Tuesday, November 19, 2019
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Braided Line Info Center

Braided superlines add superior strength, sensitivity and handling to every fishing application. Superior engineering offers a wide selection of lines to suit your needs. For the new user, there are distinct differences between Braided superlines and traditional monofilament lines you may be used to.

We offer these tips as a guide to experiencing the best Braided superlines have to offer.

Choosing line by diameter, not breaking strength:

Incredible strength and diameter advantage over monofilament lines. When choosing a Braid to replace a monofilament line, it's usually best to choose a Braid with comparative diameter to the monofilament. This might mean replacing 12-pound monofilament with 50-pound Braid. The benefit to this approach is maintaining similar handling characteristics to what's currently comfortable. Sure, that's incredibly strong, and yes, your days of breaking off fish and lures may be over. The area where this is not the case is in applications like offshore fisheries, where you may use a comparative strength Braid to the monofilament you've previously used in order to gain substantial line capacity on your reel. Another area might be one in which Braid diameter advantage is used to dramatically increase casting distance, as in bank or surf fishing.

Spool the line tight.

Unlike monofilament, Braid has very limited stretch, a hard exterior and very little memory. Braid does not grip a reel spool like monfilaments do. The solution to any problems is found in how the line is spooled. Prior to spooling up with Braid, put a wrap of electrical tape on the empty spool. This gives the line something to bite into. Another option is to back the line with a few turns of Dacron or monofilament, which achieves the same result of preventing slippage. Wind the line on tightly and under steady pressure. Packing the reel well will eliminate any opportunity for the line to dig into the spool. If done properly the first time, you'll experience years of trouble-free use.

Set drags properly:

If running Braid straight to a lure, set your drag to no more than 30% of the line's breaking strength. If using a monofilament leader, recognize there is probably a drastic difference in the breaking strength of the Braid and a light monofilament leader, and set the drag to protect the leader.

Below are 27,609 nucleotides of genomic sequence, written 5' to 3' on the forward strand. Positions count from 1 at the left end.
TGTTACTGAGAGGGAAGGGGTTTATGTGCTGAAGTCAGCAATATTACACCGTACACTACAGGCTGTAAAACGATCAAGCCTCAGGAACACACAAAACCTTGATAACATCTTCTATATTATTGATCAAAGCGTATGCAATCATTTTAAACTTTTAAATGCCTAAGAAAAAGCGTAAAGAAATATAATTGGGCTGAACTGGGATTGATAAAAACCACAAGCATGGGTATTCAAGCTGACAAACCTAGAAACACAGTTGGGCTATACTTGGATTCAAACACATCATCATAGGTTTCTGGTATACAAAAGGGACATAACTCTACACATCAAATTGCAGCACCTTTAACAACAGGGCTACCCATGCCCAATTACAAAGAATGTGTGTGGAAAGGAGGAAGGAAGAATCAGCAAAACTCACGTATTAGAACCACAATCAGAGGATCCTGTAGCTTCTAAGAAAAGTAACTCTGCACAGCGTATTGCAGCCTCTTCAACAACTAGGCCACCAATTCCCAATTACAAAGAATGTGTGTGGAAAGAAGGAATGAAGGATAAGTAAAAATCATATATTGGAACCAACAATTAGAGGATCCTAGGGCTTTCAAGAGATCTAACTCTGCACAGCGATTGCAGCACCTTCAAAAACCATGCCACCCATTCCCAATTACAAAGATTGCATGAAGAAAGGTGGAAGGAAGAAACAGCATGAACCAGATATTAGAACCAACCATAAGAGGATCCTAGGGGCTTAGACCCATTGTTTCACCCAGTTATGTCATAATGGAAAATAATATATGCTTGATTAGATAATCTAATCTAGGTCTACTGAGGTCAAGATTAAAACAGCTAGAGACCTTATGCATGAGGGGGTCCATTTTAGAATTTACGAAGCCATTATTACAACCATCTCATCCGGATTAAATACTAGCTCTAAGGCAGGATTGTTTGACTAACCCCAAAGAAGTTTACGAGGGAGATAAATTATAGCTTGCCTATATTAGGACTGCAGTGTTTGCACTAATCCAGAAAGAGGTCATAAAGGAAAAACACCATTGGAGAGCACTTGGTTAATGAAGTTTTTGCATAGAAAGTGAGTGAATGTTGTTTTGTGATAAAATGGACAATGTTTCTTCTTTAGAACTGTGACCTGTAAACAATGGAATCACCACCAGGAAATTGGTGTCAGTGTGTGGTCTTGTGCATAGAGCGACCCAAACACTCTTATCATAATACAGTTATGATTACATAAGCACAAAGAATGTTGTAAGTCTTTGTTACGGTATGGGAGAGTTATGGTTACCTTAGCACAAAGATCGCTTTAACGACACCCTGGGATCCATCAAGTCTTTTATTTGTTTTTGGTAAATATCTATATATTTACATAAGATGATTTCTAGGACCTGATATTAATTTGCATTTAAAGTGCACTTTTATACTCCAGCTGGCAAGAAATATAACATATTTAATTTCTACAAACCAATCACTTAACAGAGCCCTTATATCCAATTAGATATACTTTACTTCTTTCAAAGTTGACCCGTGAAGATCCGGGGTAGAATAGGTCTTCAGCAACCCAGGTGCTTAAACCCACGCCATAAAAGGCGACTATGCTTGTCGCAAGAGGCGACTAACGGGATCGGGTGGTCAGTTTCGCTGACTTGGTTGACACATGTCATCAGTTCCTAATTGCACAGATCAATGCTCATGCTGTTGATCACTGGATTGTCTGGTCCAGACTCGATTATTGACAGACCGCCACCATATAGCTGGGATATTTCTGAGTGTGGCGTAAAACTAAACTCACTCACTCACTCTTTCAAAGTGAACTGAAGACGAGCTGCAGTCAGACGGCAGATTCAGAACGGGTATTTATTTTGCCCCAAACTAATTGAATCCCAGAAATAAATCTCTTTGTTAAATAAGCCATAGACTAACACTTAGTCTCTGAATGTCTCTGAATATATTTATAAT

Double knots perform better.

Braid aerospace fibers and coatings don't bite into one another when knotted. For this reason, poorly tied knots can slip under a load. For general applications, use of a Palomar knot will hold with exceptional strength. To incorporate a wide family of knots, tie them with a doubled length of Braid to add significant strength.

Watch for fraying.

Braid does not break down in sunlight like monofilament. It is susceptible to nicks and abrasion. After continued use, watch for wear or fraying close to terminal gear. Remove a short length of the worn line an retire if necessary.

Use a Controlled Hook Set.

All Braided-Lines have considerably less stretch than monofilament lines. Therefore, a monster hook set is not necessary. Be firm and controlled. Braid hits nearly as hard at 100 feet as it does at 10.

Cut with Knife or Scissors

Braid is incredibly strong and very small diameter. DO NOT EVER attempt to break it with hands or cut through it with your teeth. You will lose, perhaps be wounded and maybe require some dental work. A good pair of scissors or a knife is all that's necessary. On another note, DO NOT EVER WIND Braid line around fingers, hands or arms while fishing, attempting to land a fish, or freeing a snag. See reasons above. For freeing snags, place a couple wraps of line around your reel, point the rod straight at the snag and holding the reel frame, pull straight away.